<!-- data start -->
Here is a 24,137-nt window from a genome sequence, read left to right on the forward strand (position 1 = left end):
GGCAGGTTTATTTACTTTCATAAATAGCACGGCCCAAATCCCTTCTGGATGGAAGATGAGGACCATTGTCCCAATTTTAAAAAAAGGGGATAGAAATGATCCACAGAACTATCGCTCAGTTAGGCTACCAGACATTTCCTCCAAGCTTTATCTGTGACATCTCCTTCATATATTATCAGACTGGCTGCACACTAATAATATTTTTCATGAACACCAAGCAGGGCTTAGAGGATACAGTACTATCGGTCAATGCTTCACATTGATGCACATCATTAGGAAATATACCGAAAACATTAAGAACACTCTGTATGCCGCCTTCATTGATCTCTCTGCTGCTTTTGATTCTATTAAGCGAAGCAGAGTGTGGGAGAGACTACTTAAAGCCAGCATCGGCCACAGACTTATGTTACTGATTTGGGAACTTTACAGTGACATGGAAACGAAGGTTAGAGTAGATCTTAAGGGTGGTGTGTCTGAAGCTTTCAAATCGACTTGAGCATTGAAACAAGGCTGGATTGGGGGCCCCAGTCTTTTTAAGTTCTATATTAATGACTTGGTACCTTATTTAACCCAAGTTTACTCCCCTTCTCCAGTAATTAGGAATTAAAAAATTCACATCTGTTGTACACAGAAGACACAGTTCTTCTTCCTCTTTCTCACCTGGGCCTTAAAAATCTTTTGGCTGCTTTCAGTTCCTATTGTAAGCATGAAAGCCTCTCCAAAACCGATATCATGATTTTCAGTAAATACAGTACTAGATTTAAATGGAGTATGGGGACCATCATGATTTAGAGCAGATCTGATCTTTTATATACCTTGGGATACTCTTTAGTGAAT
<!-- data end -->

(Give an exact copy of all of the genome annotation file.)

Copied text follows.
Here is a 24,137-nt window from a genome sequence, read left to right on the forward strand (position 1 = left end):
GGCAGGTTTATTTACTTTCATAAATAGCACGGCCCAAATCCCTTCTGGATGGAAGATGAGGACCATTGTCCCAATTTTAAAAAAAGGGGATAGAAATGATCCACAGAACTATCGCTCAGTTAGGCTACCAGACATTTCCTCCAAGCTTTATCTGTGACATCTCCTTCATATATTATCAGACTGGCTGCACACTAATAATATTTTTCATGAACACCAAGCAGGGCTTAGAGGATACAGTACTATCGGTCAATGCTTCACATTGATGCACATCATTAGGAAATATACCGAAAACATTAAGAACACTCTGTATGCCGCCTTCATTGATCTCTCTGCTGCTTTTGATTCTATTAAGCGAAGCAGAGTGTGGGAGAGACTACTTAAAGCCAGCATCGGCCACAGACTTATGTTACTGATTTGGGAACTTTACAGTGACATGGAAACGAAGGTTAGAGTAGATCTTAAGGGTGGTGTGTCTGAAGCTTTCAAATCGACTTGAGCATTGAAACAAGGCTGGATTGGGGGCCCCAGTCTTTTTAAGTTCTATATTAATGACTTGGTACCTTATTTAACCCAAGTTTACTCCCCTTCTCCAGTAATTAGGAATTAAAAAATTCACATCTGTTGTACACAGAAGACACAGTTCTTCTTCCTCTTTCTCACCTGGGCCTTAAAAATCTTTTGGCTGCTTTCAGTTCCTATTGTAAGCATGAAAGCCTCTCCAAAACCGATATCATGATTTTCAGTAAATACAGTACTAGATTTAAATGGAGTATGGGGACCATCATGATTTAGAGCAGATCTGATCTTTTATATACCTTGGGATACTCTTTAGTGAAT